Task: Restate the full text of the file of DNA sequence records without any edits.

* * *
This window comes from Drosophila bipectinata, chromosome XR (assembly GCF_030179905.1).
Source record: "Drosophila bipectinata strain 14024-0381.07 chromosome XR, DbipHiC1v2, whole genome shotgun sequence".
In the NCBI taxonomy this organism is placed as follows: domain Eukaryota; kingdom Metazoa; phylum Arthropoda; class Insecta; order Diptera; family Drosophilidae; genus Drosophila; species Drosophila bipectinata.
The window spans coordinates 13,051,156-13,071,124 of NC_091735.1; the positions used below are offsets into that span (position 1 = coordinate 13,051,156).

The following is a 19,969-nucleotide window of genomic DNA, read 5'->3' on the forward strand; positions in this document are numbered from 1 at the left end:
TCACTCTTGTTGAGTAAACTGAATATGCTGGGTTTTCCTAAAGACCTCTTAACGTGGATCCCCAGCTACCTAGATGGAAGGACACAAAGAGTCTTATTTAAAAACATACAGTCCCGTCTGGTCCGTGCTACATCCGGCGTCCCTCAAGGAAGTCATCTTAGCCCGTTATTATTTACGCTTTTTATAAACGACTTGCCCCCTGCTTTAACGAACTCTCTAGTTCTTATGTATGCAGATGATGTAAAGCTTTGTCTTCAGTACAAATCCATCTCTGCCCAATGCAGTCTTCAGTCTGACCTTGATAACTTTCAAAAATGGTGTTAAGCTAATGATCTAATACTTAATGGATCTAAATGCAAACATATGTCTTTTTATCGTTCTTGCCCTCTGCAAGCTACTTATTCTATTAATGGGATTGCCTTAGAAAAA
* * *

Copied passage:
This window comes from Drosophila bipectinata, chromosome XR (assembly GCF_030179905.1).
Source record: "Drosophila bipectinata strain 14024-0381.07 chromosome XR, DbipHiC1v2, whole genome shotgun sequence".
In the NCBI taxonomy this organism is placed as follows: domain Eukaryota; kingdom Metazoa; phylum Arthropoda; class Insecta; order Diptera; family Drosophilidae; genus Drosophila; species Drosophila bipectinata.
The window spans coordinates 13,051,156-13,071,124 of NC_091735.1; the positions used below are offsets into that span (position 1 = coordinate 13,051,156).

The following is a 19,969-nucleotide window of genomic DNA, read 5'->3' on the forward strand; positions in this document are numbered from 1 at the left end:
TCACTCTTGTTGAGTAAACTGAATATGCTGGGTTTTCCTAAAGACCTCTTAACGTGGATCCCCAGCTACCTAGATGGAAGGACACAAAGAGTCTTATTTAAAAACATACAGTCCCGTCTGGTCCGTGCTACATCCGGCGTCCCTCAAGGAAGTCATCTTAGCCCGTTATTATTTACGCTTTTTATAAACGACTTGCCCCCTGCTTTAACGAACTCTCTAGTTCTTATGTATGCAGATGATGTAAAGCTTTGTCTTCAGTACAAATCCATCTCTGCCCAATGCAGTCTTCAGTCTGACCTTGATAACTTTCAAAAATGGTGTTAAGCTAATGATCTAATACTTAATGGATCTAAATGCAAACATATGTCTTTTTATCGTTCTTGCCCTCTGCAAGCTACTTATTCTATTAATGGGATTGCCTTAGAAAAA